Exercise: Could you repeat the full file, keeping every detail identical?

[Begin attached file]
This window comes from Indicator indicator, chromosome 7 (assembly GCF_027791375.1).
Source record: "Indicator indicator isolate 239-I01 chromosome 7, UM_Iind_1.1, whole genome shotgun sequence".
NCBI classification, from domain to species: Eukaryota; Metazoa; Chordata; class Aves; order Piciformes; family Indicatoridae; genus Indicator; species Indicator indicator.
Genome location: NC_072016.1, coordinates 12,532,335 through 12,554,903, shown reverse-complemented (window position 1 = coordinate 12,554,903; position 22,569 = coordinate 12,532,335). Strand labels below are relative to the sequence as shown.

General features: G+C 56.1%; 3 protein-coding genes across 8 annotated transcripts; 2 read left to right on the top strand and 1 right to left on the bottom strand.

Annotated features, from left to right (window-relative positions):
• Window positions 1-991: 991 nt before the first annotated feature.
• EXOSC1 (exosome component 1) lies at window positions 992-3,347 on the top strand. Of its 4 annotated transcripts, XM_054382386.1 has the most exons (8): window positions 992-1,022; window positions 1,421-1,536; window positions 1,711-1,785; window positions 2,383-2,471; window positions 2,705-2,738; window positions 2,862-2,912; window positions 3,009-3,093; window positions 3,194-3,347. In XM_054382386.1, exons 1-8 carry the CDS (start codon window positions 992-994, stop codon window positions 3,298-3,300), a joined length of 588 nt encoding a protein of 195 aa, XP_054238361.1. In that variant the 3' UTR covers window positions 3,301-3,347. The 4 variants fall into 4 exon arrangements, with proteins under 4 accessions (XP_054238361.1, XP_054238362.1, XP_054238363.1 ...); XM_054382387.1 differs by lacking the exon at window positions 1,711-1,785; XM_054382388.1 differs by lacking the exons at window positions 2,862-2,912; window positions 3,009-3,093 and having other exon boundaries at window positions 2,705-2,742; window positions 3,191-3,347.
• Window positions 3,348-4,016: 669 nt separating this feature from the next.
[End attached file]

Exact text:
This window comes from Indicator indicator, chromosome 7 (assembly GCF_027791375.1).
Source record: "Indicator indicator isolate 239-I01 chromosome 7, UM_Iind_1.1, whole genome shotgun sequence".
NCBI classification, from domain to species: Eukaryota; Metazoa; Chordata; class Aves; order Piciformes; family Indicatoridae; genus Indicator; species Indicator indicator.
Genome location: NC_072016.1, coordinates 12,532,335 through 12,554,903, shown reverse-complemented (window position 1 = coordinate 12,554,903; position 22,569 = coordinate 12,532,335). Strand labels below are relative to the sequence as shown.

General features: G+C 56.1%; 3 protein-coding genes across 8 annotated transcripts; 2 read left to right on the top strand and 1 right to left on the bottom strand.

Annotated features, from left to right (window-relative positions):
• Window positions 1-991: 991 nt before the first annotated feature.
• EXOSC1 (exosome component 1) lies at window positions 992-3,347 on the top strand. Of its 4 annotated transcripts, XM_054382386.1 has the most exons (8): window positions 992-1,022; window positions 1,421-1,536; window positions 1,711-1,785; window positions 2,383-2,471; window positions 2,705-2,738; window positions 2,862-2,912; window positions 3,009-3,093; window positions 3,194-3,347. In XM_054382386.1, exons 1-8 carry the CDS (start codon window positions 992-994, stop codon window positions 3,298-3,300), a joined length of 588 nt encoding a protein of 195 aa, XP_054238361.1. In that variant the 3' UTR covers window positions 3,301-3,347. The 4 variants fall into 4 exon arrangements, with proteins under 4 accessions (XP_054238361.1, XP_054238362.1, XP_054238363.1 ...); XM_054382387.1 differs by lacking the exon at window positions 1,711-1,785; XM_054382388.1 differs by lacking the exons at window positions 2,862-2,912; window positions 3,009-3,093 and having other exon boundaries at window positions 2,705-2,742; window positions 3,191-3,347.
• Window positions 3,348-4,016: 669 nt separating this feature from the next.